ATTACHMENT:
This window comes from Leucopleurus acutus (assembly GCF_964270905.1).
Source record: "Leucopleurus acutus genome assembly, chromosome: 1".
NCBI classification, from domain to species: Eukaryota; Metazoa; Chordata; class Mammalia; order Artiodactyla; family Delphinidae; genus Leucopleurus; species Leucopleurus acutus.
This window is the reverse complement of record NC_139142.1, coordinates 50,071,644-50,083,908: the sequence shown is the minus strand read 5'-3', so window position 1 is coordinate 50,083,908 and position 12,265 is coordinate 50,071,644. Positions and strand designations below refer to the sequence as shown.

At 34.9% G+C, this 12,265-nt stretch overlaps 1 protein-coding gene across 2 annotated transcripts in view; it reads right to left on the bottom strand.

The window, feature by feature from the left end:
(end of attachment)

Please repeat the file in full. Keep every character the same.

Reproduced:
This window comes from Leucopleurus acutus (assembly GCF_964270905.1).
Source record: "Leucopleurus acutus genome assembly, chromosome: 1".
NCBI classification, from domain to species: Eukaryota; Metazoa; Chordata; class Mammalia; order Artiodactyla; family Delphinidae; genus Leucopleurus; species Leucopleurus acutus.
This window is the reverse complement of record NC_139142.1, coordinates 50,071,644-50,083,908: the sequence shown is the minus strand read 5'-3', so window position 1 is coordinate 50,083,908 and position 12,265 is coordinate 50,071,644. Positions and strand designations below refer to the sequence as shown.

At 34.9% G+C, this 12,265-nt stretch overlaps 1 protein-coding gene across 2 annotated transcripts in view; it reads right to left on the bottom strand.

The window, feature by feature from the left end: